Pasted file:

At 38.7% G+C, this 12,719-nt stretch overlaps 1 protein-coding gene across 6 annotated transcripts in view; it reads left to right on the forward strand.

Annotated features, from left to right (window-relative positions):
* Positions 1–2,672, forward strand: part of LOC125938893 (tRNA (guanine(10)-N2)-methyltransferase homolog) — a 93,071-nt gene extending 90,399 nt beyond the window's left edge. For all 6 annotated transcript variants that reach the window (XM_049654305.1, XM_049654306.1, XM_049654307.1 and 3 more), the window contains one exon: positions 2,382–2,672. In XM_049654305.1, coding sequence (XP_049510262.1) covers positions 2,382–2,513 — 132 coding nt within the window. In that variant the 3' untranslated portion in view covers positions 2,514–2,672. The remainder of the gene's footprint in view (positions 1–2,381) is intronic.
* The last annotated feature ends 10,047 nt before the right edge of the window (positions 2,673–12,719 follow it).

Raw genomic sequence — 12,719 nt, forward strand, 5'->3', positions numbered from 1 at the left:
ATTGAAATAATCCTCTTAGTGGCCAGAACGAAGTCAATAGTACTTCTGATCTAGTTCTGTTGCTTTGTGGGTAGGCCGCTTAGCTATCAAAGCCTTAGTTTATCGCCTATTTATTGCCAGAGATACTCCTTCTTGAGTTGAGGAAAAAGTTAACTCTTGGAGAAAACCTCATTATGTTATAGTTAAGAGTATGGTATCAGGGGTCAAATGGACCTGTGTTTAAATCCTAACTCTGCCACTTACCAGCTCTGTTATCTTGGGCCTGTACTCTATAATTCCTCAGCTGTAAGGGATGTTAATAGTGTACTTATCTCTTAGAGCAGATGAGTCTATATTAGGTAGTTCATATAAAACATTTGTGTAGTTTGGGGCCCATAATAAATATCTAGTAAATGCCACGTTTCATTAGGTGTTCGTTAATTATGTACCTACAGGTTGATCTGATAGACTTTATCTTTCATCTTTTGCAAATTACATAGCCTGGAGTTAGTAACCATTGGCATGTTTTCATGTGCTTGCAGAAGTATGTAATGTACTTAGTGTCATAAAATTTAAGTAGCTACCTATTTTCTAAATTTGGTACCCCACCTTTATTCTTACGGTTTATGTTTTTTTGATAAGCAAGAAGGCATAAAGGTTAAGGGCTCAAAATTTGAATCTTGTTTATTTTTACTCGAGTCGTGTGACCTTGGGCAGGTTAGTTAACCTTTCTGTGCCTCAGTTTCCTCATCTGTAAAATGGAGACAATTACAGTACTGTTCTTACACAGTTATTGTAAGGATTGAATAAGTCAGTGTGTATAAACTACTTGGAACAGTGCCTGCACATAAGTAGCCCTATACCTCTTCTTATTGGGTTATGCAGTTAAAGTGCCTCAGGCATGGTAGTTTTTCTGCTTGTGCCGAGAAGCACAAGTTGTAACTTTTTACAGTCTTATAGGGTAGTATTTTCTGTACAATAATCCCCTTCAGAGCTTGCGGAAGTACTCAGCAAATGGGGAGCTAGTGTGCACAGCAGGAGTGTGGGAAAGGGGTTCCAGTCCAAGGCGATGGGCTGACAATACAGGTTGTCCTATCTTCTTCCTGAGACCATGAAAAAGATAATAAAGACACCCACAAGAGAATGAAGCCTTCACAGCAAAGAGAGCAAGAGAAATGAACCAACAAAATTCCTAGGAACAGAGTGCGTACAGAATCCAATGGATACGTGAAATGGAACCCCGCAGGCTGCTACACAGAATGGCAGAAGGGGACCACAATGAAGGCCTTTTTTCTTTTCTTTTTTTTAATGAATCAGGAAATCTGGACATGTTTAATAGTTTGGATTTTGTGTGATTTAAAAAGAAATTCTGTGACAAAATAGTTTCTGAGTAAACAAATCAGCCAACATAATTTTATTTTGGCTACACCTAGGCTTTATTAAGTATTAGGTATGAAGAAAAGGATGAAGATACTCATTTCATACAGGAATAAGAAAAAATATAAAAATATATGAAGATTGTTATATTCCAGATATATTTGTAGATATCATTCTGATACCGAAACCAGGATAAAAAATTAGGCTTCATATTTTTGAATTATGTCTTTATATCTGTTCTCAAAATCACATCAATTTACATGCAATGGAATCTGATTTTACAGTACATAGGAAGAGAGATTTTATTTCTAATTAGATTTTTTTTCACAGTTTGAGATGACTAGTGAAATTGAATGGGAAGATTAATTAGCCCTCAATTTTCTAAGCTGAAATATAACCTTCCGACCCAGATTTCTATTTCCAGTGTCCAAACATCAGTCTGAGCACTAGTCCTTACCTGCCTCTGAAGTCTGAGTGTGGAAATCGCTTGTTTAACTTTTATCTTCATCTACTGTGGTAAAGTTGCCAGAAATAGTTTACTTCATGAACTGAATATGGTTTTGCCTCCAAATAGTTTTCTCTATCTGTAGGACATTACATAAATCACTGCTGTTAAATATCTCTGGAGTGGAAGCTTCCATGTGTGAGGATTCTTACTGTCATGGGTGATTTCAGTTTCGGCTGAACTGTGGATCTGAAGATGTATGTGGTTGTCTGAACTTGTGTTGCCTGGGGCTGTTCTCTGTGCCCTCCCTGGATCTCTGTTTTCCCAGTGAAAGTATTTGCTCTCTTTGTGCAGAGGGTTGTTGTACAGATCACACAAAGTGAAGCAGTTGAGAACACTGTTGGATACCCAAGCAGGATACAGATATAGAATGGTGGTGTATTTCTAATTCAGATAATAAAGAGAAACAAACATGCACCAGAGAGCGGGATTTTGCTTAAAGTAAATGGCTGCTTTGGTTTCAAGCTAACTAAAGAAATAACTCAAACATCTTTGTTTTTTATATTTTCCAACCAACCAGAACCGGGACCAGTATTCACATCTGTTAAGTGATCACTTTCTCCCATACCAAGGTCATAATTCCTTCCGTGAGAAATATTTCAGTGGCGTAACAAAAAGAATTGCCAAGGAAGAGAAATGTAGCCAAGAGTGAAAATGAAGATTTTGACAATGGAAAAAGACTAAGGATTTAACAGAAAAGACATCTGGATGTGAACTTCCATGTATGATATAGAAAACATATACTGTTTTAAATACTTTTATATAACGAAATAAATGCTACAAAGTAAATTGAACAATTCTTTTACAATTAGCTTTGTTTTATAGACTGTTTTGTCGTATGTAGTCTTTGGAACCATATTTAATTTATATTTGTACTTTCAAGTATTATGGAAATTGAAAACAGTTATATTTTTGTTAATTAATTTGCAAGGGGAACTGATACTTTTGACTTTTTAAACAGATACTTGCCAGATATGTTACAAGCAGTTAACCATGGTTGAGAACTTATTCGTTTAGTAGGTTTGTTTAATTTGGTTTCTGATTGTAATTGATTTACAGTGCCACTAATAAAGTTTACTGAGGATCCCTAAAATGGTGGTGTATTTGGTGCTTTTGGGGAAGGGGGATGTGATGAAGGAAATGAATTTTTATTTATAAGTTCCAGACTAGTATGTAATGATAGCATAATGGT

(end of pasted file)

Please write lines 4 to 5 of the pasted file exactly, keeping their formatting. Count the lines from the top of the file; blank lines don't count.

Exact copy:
* The last annotated feature ends 10,047 nt before the right edge of the window (positions 2,673–12,719 follow it).

Raw genomic sequence — 12,719 nt, forward strand, 5'->3', positions numbered from 1 at the left: